Obama’s “Polish Death Camp” Remark


By Paweł Piotr Styrna l June 2, 2012

The Poles not only did not collaborate with the Germans and erect death camps, but perished in concentration camps built by both totalitarian invaders they actively resisted, the Nazis and Soviets.


Just when Poles and Americans of Polish descent may have felt that President Barack Obama was incapable of offending and disappointing them anymore than he already has, the incumbent once again proved them wrong.

Throughout his presidency, Obama has scrapped the agreement on Third Site anti-missile installations in Poland – and, adding insult to injury, he announced the decision on the 70th anniversary of the Soviet invasion of Poland in cahoots with the Nazis. He was absent at the funeral of Poland’s late presidential couple, Lech and Maria Kaczyński, in the wake of the Smolensk Plane Crash, choosing instead to play golf. More recently, he asked Russia’s Dmitry Medvedev for more “flexibility” regarding the Missile Shield, thereby suggesting that Obama intends to yet again sacrifice Polish interests on the altar of an accommodation with Russia. His “hot mike” slip, in fact, exposed his willingness to lie to Americans in general, regardless of their ethnic background.

Now, the 44th President has managed to insult both Polish-Americans and Poles, while posthumously conferring the Presidential Medal of Freedom on the late Jan Karski (1914 – 2000). The brave Polish underground courier warned a disbelieving West about the Holocaust, after infiltrating the Warsaw Ghetto and a Nazi German death camp, which Obama falsely referred to as a “Polish death camp.” Even Poland’s usually low-key and docile Tusk government is demanding a public apology.

There are important reasons why Poles bristle upon hearing this infamous term. After all, no such thing as “Polish death camps” ever existed. The concentration, forced labor, and extermination camps in Poland were conceived, erected, and operated by the Nazi German invaders and occupiers. Generally, Poles not only refused to collaborate – which earned Poland the distinction of being “a land without a Quisling” – but were themselves imprisoned and murdered in the Nazi German camps. Since Stalin colluded with Hitler to start the Second World War by invading and partitioning Poland, many Poles were also deported to and perished in the plethora of Soviet camps constituting the Gulag Archipelago, or Bolshevik killing fields, such as the Katyn Forest, site of the infamous 1940 massacre, located in Russia’s Smolensk Oblast.

In fact, while conceiving the ‘Final Solution’ in their diabolical minds, the German National Socialist leadership looked to Soviet passive extermination through exhaustion and exposure as a model. They toyed with the idea of deporting millions of Jews and Slavs (including Poles, Czechs, and Ukrainians) to the mosquito-infested swamps of Siberia east of the Ural Mountains. The infamous Reinhard Heydrich – one of the chief architects of the Holocaust – referred to the northern Gulag as an “ideal future homeland” for European Jewry (see Norman Naimark, Fires of Hatred). However, Hitler’s Operation “Barbarossa” failed to achieve its ultimate objective: the conquest of the Soviet Union. Stalin’s deportation sites in Siberia, the Far East, or Central Asia were simply not available to the Germans. The Nazis also considered building their extermination facilities in occupied Ukraine. The factor which most likely altered their decision was the shortage of rolling stock (see Leon Poliakov, The Harvest of Hate). Thus, the choice of occupied Poland – the country with the largest Jewish population in the world prior to the war – as the main site for German death camps was simply a function of location, logistics, and convenience.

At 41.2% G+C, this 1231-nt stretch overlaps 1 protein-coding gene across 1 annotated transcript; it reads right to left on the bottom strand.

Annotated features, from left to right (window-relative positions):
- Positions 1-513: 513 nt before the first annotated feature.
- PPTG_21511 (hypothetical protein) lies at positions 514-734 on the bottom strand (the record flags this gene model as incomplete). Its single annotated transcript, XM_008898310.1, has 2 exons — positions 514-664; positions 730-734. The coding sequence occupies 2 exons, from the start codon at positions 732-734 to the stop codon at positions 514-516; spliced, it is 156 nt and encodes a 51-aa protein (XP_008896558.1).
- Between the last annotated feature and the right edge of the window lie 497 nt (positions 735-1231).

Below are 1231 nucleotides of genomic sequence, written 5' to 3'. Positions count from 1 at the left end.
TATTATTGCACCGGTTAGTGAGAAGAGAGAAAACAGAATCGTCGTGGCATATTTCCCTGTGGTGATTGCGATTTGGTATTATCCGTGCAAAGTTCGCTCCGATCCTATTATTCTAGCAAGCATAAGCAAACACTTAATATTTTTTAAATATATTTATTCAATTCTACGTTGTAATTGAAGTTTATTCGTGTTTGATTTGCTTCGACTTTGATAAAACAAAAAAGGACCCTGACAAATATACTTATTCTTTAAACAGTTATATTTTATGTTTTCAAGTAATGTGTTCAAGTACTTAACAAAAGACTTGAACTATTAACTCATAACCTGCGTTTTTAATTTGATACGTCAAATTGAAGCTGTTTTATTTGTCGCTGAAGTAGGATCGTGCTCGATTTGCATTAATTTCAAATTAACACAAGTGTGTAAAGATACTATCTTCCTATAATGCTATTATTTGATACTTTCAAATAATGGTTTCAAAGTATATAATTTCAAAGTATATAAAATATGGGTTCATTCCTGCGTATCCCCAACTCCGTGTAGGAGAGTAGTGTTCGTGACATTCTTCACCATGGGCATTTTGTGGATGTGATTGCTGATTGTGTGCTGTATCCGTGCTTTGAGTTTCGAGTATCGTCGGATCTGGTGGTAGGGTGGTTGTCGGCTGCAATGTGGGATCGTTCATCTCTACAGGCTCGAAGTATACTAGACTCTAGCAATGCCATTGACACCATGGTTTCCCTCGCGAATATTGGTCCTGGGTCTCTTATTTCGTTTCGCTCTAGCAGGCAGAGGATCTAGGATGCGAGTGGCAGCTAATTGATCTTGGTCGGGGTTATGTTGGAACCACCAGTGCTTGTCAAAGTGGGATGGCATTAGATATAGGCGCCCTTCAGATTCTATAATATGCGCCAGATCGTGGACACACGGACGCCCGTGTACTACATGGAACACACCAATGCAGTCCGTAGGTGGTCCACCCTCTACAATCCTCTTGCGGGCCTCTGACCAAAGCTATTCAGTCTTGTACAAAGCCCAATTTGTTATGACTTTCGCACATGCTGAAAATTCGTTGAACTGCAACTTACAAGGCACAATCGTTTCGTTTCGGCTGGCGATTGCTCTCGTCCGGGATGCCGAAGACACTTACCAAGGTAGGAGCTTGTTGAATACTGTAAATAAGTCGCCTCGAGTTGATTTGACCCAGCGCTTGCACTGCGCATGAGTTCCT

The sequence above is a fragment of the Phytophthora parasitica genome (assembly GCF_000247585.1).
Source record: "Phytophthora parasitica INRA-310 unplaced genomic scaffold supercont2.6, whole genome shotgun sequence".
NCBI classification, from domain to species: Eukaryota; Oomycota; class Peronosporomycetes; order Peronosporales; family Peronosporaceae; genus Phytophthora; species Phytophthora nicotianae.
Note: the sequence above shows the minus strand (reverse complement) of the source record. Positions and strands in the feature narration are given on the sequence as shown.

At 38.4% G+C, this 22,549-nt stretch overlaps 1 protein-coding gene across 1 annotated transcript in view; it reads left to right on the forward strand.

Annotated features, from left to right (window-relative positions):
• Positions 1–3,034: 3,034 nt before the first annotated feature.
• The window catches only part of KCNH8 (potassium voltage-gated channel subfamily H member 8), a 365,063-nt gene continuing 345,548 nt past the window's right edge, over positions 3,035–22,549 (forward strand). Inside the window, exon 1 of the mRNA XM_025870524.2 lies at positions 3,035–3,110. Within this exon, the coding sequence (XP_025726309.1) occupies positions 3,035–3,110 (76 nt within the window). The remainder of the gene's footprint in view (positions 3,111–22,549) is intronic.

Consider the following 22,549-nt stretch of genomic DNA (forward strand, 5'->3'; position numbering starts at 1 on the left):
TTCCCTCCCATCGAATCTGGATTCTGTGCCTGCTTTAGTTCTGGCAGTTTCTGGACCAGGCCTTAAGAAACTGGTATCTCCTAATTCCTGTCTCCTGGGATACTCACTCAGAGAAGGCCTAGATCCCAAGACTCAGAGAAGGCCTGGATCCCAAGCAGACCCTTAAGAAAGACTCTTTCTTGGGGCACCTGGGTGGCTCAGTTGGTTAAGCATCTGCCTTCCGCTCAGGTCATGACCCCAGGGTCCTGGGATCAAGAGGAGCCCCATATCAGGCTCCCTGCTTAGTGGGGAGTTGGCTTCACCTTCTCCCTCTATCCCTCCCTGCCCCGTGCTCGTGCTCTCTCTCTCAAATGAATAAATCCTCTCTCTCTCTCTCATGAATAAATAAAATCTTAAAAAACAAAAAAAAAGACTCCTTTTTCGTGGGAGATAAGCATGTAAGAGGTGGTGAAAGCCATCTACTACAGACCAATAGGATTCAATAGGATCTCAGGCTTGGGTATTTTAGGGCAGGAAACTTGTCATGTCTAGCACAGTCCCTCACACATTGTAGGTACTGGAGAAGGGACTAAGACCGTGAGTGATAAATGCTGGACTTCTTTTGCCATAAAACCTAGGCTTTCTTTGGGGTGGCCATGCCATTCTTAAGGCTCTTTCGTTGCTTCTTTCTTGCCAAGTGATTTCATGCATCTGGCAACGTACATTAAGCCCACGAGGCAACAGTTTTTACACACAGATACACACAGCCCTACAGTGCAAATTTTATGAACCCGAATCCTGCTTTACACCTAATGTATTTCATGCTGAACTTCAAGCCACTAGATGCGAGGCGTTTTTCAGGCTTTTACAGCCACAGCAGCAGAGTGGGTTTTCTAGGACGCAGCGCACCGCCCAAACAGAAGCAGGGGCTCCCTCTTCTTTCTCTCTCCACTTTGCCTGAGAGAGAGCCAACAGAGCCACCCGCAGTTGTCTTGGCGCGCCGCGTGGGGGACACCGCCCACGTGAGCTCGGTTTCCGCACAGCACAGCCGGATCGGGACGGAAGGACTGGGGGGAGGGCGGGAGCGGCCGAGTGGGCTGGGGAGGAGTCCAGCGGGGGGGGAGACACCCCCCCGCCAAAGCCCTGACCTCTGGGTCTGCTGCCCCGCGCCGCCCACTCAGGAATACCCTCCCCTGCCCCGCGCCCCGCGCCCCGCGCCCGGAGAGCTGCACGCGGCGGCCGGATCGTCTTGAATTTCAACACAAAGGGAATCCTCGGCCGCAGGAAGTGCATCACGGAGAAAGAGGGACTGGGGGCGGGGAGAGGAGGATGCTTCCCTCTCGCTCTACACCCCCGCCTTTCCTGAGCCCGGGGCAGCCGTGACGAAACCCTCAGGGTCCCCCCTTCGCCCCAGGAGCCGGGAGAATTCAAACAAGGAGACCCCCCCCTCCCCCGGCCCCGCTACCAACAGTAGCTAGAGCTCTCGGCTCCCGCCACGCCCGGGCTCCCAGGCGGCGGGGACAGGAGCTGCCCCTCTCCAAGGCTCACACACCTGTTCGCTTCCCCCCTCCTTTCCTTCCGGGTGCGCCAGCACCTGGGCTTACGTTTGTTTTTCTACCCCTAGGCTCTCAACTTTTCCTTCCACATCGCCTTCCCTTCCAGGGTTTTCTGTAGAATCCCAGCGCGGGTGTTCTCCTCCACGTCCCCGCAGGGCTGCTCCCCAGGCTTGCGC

The shorthand “Polish death camps” perpetuates a false impression that the Poles were somehow complicit in the Holocaust and the Nazi terror. The pedigree of this canard originates in Soviet Communist propaganda during and after the war, which claimed that non-communist Poles were Nazi collaborators and accomplices in the Holocaust. While false, this narrative sought to legitimize the Soviet destruction of the Polish underground resistance and the subjugation of Poland. It also helped console the post-Yalta guilt of the Western Allies. The Communist propaganda outlived the Stalinist era, however, and became both an element of liberal pop-culture and the post-modernist discourse of the leftist academia in the West. Accusing the Poles of complicity in the Holocaust became a weapon in the hands of tenured radicals to attack Christian, patriotic, and traditional values – both in Poland and throughout the West. Thus, influential newspapers (e.g. The New York Times), media outlets, and major publications stubbornly continued to speak of “Polish death camps” for years.

Therefore, the gaffe seems to indicate that glaring gaps exist in Obama’s knowledge of history. It also demonstrates that the administration – which claims to be very knowledgeable of, and respectful and sensitive toward, other cultures – is actually quite ignorant, disrespectful, and insensitive. Obama is the first U.S. President to commit this error. His choice of words further reveals the degree to which Obama and his speechwriters have been influenced by post-modernist, pop-cultural intellectual shorthands. Finally, the entire scandal highlights the current administration’s callous habit of slighting America’s allies.

Paweł Styrna has an MA in modern European history from the University of Illinois, and is currently working on an MA in international affairs at the Institute of World Politics in Washington, DC, where he is a research assistant to the Kościuszko Chair of Polish Studies. Mr. Styrna is also a Eurasia analyst for the Selous Foundation for Public Policy Research and a contributor to

SFPPR News & Analysis.